ReOrienting the Global Study of Religion - Huseyin Yilmaz
Professor Huseyin Yilmaz, George Mason University, will speak on Patron Saints of the Rum and their Chosen Dynasty: The Story of Ottomans in Sufi Hagiographies.
Hosted on Zoom: https://mcgill.zoom.us/j/81643587302
1:30 p.m. EDT (UTC–4)
The Keenan Chair of Interfaith Studies and the James McGill Professor of Islamic Philosophy are collaborating in a reflection on religion, Islam, and cosmopolitanism associated with McGill’s academic tradition of Islamic Studies, and epitomized by scholars such as Wilfred Cantwell Smith, Fazlur Rahman, and Toshihiko Izutsu.
In preparation for the Keenan Conference on World Religions and Globalization, we are hosting an online lecture series titled ReOrienting the Global Study of Religion: History, Theory, and Society. While the study of the Islamosphere has stimulated a critical reconceptualization of the notion of religion, we would like to extend this reflection to how religious concepts have been embedded in broader views of history and society, including the Western colonial construction of the “Middle East” as the cradle not just of Islam but of all Abrahamic religions.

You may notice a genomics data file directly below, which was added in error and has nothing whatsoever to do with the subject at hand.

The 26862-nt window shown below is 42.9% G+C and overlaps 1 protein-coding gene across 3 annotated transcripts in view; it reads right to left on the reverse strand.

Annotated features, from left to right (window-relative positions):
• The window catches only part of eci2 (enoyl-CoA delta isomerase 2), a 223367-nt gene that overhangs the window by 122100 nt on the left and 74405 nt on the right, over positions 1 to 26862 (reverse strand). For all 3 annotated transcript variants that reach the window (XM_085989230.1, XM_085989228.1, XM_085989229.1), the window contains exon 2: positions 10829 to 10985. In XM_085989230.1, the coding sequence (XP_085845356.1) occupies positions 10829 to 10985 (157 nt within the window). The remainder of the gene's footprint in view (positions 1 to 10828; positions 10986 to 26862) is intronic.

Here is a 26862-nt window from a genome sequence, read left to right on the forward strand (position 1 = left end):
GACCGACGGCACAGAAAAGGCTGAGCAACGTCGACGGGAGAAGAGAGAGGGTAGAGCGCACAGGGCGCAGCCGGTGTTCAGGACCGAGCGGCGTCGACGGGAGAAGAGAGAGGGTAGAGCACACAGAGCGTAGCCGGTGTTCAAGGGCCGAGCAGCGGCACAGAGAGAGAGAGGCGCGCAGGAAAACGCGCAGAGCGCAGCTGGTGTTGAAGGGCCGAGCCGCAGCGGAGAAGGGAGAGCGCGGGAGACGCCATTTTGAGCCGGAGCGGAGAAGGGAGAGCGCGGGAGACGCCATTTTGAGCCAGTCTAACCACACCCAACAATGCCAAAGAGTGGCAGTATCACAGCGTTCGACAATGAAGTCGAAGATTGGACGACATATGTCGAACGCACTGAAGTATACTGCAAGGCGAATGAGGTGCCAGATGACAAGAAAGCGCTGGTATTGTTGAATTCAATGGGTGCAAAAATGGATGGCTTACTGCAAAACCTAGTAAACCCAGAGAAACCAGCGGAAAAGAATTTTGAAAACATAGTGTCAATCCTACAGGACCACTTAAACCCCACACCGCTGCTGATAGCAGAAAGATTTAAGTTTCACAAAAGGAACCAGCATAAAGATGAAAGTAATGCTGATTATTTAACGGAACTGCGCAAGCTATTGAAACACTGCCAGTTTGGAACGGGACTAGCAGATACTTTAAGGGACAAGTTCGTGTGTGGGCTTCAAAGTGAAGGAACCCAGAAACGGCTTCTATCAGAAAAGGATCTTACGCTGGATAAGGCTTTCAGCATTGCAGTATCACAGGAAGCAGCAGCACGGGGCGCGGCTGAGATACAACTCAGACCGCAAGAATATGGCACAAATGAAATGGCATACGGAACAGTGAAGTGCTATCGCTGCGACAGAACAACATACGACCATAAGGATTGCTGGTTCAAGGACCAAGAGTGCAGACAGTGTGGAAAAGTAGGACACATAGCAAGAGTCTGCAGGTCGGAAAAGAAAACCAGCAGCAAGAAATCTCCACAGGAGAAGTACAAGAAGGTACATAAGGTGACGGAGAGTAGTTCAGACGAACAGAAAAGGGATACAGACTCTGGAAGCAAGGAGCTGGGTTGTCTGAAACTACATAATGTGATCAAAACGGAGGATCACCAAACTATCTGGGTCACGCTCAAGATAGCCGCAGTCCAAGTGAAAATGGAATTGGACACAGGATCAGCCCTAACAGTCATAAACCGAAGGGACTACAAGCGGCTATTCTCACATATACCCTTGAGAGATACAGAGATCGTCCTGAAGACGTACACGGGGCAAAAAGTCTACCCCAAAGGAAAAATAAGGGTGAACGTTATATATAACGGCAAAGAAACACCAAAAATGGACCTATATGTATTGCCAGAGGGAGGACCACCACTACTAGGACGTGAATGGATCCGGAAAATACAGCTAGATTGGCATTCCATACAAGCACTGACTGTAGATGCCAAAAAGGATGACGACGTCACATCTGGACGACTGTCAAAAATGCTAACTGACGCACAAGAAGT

The seventh speaker in the series will be Prof. Hüseyin Yılmaz, George Mason University. The title of the lecture, which will be followed by a Q&A, is Patron Saints of the Rum and their Chosen Dynasty: The Story of Ottomans in Sufi Hagiographies. Professor Aslıhan Gürbüzel, McGill University, will serve as a discussant of the lecture.
Abstract: The post-Mongol Western Anatolia was a breeding ground for ambitious Turkic chieftains and charismatic saints competing for a new spiritual and political order. These rulers and dervishes, often clashing with each other, constantly negotiated the nature and boundaries of spiritual and temporal authorities. This talk will elaborate on how hagiographies reflected Sufistic visions of authority and portrayed the Ottomans from the 14th through the 16th centuries.
Hüseyin Yılmaz is currently an associate professor in Department of History and Art History, and research director at the Ali Vural Ak Center for Global Islamic Studies at George Mason University. He received his PhD in 2005 from Harvard University in History and Middle Eastern Studies. From 2005 to 2009 he taught at the Humanities Program and Department of History, Stanford University. From 2009 to 2012 he taught in Department of History, University of South Florida. As research fellow, he spent Spring 2010 at Internationales Forschungszentrum Kulturwissenschaften, Vienna. His research interests include political thought, geographic imageries, social movements, and cultural history of the Ottoman Empire and the broader Islamicate world of the early modern era. He is the author of Caliphate Redefined: The Mystical Turn in Ottoman Political Thought (Princeton University Press, 2018). His recent publications include “The Eastern Question and the Ottoman Empire: The Genesis of the Near and Middle East in the Nineteenth Century” and “From Serbestiyet to Hürriyet: Ottoman Statesmen and the Question of Freedom During the Late Enlightenment.”